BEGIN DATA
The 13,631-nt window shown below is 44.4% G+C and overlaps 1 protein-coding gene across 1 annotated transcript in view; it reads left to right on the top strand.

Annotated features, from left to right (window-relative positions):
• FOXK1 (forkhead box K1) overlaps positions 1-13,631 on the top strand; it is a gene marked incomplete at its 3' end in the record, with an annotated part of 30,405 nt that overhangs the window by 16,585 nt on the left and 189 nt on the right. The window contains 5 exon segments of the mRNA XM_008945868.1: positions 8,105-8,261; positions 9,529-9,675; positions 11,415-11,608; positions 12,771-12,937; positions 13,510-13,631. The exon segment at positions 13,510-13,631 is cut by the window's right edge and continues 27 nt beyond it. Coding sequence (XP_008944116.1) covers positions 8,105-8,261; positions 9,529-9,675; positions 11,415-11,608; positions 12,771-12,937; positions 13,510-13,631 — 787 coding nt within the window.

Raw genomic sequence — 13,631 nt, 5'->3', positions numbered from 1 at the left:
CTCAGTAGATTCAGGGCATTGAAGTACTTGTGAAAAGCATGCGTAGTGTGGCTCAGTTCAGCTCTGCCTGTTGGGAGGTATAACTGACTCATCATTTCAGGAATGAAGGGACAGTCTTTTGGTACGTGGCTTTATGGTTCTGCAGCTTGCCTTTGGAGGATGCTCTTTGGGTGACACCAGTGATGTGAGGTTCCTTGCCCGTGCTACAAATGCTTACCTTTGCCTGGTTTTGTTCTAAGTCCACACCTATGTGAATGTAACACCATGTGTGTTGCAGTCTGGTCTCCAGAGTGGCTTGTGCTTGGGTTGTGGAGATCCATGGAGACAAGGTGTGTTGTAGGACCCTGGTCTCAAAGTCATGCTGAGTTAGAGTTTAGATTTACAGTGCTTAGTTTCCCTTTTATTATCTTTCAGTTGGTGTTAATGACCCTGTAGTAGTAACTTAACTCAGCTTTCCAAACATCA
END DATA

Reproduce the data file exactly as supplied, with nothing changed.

The 13,631-nt window shown below is 44.4% G+C and overlaps 1 protein-coding gene across 1 annotated transcript in view; it reads left to right on the top strand.

Annotated features, from left to right (window-relative positions):
• FOXK1 (forkhead box K1) overlaps positions 1-13,631 on the top strand; it is a gene marked incomplete at its 3' end in the record, with an annotated part of 30,405 nt that overhangs the window by 16,585 nt on the left and 189 nt on the right. The window contains 5 exon segments of the mRNA XM_008945868.1: positions 8,105-8,261; positions 9,529-9,675; positions 11,415-11,608; positions 12,771-12,937; positions 13,510-13,631. The exon segment at positions 13,510-13,631 is cut by the window's right edge and continues 27 nt beyond it. Coding sequence (XP_008944116.1) covers positions 8,105-8,261; positions 9,529-9,675; positions 11,415-11,608; positions 12,771-12,937; positions 13,510-13,631 — 787 coding nt within the window.

Raw genomic sequence — 13,631 nt, 5'->3', positions numbered from 1 at the left:
CTCAGTAGATTCAGGGCATTGAAGTACTTGTGAAAAGCATGCGTAGTGTGGCTCAGTTCAGCTCTGCCTGTTGGGAGGTATAACTGACTCATCATTTCAGGAATGAAGGGACAGTCTTTTGGTACGTGGCTTTATGGTTCTGCAGCTTGCCTTTGGAGGATGCTCTTTGGGTGACACCAGTGATGTGAGGTTCCTTGCCCGTGCTACAAATGCTTACCTTTGCCTGGTTTTGTTCTAAGTCCACACCTATGTGAATGTAACACCATGTGTGTTGCAGTCTGGTCTCCAGAGTGGCTTGTGCTTGGGTTGTGGAGATCCATGGAGACAAGGTGTGTTGTAGGACCCTGGTCTCAAAGTCATGCTGAGTTAGAGTTTAGATTTACAGTGCTTAGTTTCCCTTTTATTATCTTTCAGTTGGTGTTAATGACCCTGTAGTAGTAACTTAACTCAGCTTTCCAAACATCA